### Sriram Ganeshan

###
(City College of New York)

## Odd viscosity in two-dimensional hydrodynamics

In everyday fluids, the viscosity is resistance to flow and is
dissipative. However, a quantum Hall (QH) fluid at zero temperature
only has non-dissipative viscosity dubbed `odd-viscosity.' In this
talk, I will present observable consequences of the parity-violating
odd-viscosity term in classical incompressible 2+1D hydrodynamics. For
boundary conditions depending on the velocity field (flow) alone we
show that: (i) The fluid flow quantified by the velocity field is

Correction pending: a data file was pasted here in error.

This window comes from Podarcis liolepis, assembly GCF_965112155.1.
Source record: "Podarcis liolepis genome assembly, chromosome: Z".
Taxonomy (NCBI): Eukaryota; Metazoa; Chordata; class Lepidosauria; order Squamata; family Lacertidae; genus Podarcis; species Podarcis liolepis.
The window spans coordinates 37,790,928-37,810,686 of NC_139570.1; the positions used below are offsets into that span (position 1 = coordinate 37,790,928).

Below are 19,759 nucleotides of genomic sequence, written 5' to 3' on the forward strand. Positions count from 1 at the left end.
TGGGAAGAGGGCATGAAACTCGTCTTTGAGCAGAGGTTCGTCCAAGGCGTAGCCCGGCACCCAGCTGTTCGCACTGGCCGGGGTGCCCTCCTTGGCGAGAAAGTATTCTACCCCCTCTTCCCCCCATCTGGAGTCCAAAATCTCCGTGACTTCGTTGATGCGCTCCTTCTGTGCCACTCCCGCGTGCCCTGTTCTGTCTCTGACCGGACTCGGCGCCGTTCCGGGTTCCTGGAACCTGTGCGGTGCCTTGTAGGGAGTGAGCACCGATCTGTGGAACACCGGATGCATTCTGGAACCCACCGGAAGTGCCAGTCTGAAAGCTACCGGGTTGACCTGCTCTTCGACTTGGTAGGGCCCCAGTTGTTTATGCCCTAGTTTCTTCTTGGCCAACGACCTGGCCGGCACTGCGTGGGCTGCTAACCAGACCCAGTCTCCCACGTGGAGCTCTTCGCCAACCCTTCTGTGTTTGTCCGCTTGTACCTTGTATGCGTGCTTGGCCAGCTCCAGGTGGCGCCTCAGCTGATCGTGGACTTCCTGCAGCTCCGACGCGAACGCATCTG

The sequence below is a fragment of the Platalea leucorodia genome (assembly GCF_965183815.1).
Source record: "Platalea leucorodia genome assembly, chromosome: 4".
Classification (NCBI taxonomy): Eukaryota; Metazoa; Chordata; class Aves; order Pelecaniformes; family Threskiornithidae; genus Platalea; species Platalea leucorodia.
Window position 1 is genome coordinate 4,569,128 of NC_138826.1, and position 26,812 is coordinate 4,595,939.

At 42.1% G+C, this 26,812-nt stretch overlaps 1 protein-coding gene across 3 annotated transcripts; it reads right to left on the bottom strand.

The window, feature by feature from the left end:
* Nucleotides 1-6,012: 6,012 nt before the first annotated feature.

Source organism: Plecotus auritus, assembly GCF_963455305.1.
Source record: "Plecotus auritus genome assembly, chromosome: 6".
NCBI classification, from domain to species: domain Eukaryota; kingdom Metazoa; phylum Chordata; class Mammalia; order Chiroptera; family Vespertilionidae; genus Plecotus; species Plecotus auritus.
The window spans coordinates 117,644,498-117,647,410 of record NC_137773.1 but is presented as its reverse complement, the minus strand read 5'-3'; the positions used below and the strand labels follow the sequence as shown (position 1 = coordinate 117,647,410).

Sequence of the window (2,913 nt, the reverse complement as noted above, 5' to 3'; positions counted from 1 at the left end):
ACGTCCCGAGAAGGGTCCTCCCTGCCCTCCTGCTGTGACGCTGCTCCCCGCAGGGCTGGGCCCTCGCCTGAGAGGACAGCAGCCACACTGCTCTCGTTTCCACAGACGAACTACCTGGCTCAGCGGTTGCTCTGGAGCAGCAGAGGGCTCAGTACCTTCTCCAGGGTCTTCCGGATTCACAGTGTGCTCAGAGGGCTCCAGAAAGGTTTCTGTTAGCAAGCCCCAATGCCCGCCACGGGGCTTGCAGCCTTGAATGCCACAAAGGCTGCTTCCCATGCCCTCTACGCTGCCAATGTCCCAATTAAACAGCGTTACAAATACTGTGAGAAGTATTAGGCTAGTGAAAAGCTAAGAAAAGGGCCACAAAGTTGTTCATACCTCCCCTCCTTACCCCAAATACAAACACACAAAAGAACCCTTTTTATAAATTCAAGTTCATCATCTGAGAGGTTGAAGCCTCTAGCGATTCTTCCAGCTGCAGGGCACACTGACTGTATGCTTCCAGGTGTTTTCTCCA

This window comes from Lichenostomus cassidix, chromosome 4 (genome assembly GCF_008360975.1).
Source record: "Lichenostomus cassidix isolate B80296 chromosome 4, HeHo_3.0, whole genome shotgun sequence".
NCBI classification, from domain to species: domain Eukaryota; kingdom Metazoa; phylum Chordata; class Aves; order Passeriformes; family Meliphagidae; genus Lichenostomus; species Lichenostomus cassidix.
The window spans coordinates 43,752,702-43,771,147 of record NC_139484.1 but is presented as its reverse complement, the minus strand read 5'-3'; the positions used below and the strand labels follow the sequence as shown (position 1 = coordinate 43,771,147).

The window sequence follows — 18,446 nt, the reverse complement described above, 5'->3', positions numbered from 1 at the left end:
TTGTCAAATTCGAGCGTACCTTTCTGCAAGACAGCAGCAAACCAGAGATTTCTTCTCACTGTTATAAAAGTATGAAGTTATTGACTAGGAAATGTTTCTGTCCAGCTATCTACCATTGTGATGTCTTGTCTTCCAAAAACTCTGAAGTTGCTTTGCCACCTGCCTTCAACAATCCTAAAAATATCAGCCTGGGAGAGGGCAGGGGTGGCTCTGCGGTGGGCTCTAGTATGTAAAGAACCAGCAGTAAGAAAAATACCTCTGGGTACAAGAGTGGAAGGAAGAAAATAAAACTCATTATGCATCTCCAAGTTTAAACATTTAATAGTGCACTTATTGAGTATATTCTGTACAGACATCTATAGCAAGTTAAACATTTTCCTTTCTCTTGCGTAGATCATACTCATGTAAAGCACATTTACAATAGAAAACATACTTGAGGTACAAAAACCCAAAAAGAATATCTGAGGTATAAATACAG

independent of odd viscosity, (ii) The force acting on a closed contour
is independent of odd viscosity, and (iii) The odd viscosity part of
torque on a closed contour is proportional to the rate of change of
area enclosed by the contour with the proportionality constant being
twice the odd viscosity. The last statement allows us to define a
measurement protocol of “odd viscostance” in analogy to Hall resistance
measurements. We also consider no-stress boundary conditions which
explicitly depend on odd viscosity. I will discuss effects of odd
viscosity in hydrodynamics problems with no-stress boundary conditions,
namely, bubble in a planar Stokes flow and dispersing surface waves of
a broken parity fluid connecting it back to the quantum Hall case.